Many photographers are under the impression that great candid photography is just a matter of being lucky. If only that were true… it would be a lot easier.
Most often my candid photos, while not posed, are pre-planned. I will notice a situation that has potential for a great shot “if only things were like this or like that”… but if you interfere and try to pose and create “this and that” you will often ruin the shot (and certainly damage the candid nature of the photo). So how to capture a candid shot with the results of a posed shot? Patience and planning.
The young girl playing with her bubbles is one of my favorites. I was driving down the road past a park in Leadville Colorado when I saw some children playing with bubbles. I thought to myself “that’s a photo”. But i cannot just go ask them to pose for me. In part because I have no skills for posing people, also it would probably ruin the moment and lastly parents don’t like strangers approaching their kids in a park to take photos.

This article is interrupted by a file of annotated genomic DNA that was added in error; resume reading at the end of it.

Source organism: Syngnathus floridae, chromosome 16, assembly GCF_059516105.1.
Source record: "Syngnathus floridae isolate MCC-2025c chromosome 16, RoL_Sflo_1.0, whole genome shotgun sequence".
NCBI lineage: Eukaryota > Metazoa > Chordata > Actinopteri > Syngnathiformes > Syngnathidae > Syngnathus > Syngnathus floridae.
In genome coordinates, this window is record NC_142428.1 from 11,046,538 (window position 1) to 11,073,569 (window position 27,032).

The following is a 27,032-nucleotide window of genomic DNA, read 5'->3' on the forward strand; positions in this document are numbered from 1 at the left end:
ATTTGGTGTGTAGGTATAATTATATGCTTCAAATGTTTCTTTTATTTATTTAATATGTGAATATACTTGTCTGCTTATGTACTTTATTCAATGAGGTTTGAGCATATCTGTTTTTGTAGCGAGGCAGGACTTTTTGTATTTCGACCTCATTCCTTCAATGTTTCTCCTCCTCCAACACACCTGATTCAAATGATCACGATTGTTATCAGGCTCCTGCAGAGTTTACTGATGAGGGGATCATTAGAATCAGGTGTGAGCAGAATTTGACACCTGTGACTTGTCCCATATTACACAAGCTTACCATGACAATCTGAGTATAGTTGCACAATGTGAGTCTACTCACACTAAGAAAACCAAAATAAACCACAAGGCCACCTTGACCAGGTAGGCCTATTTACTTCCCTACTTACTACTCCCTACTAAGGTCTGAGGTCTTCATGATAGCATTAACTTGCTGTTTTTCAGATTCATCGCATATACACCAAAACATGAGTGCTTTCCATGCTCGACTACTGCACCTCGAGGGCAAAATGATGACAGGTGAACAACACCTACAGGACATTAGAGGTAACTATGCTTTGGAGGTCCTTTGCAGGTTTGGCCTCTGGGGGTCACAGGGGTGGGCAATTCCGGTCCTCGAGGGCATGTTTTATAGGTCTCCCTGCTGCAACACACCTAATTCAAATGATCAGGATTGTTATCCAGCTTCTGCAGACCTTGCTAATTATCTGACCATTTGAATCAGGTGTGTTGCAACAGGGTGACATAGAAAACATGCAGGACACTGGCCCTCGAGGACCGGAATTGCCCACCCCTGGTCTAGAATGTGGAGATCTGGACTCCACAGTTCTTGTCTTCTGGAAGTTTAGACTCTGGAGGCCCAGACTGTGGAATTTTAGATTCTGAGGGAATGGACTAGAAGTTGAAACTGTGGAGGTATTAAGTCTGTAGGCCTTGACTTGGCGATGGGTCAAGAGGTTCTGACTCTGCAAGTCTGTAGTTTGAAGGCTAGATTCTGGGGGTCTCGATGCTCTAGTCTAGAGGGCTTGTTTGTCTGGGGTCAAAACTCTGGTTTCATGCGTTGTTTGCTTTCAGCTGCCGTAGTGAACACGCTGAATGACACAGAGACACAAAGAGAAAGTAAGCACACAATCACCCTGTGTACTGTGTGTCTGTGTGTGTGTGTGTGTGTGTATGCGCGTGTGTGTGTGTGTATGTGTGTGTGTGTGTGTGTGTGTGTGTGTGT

So I locked on a big telephoto and sat myself at a picnic table a good distance away. In an effort to ensure my subjects were unaware that I’m shooting them, I placed myself such that it looks like I was photographing the mountains (just out of camera frame). This kept the kids playing as they naturally would. After 20 minutes of shooting I was able to get the shot I wanted.
The man “floating” above the water (top) was taken at the Dead Guy Days festival in Nederland Colorado. People dressed in all sorts of attire would run down a snowy runway and do their best flop into the cold waters of the pond. The key here is pretty straight forward. Find your best position and then rapid fire to freeze the subject where you want him. But the point here is that I did not just happen to lift my camera and capture this moment by chance. It spent a good hour testing positions, waiting for subjects who fell in “belly flop” form and shooting until I could get the look I’d envisioned from the start. It is a candid shot, but it took planning.
Candid photo of pie in the face.
This pie in face shot looks like It could be posed in that the man seems fully aware of the photograph… but I am actually shooting from many yards back over the shoulder of his friend. I purposefully was shooting from behind the friend knowing that in all likelihood the “pie guy” would be laughing and looking toward his friend after being hit. Sometimes you have to choose your shoot location based on factors unrelated to photography. In this case it’s more about understanding how people are likely to react under certain circumstance. If you put a tad of thought up front before shooting, you are often rewarded with much better photos.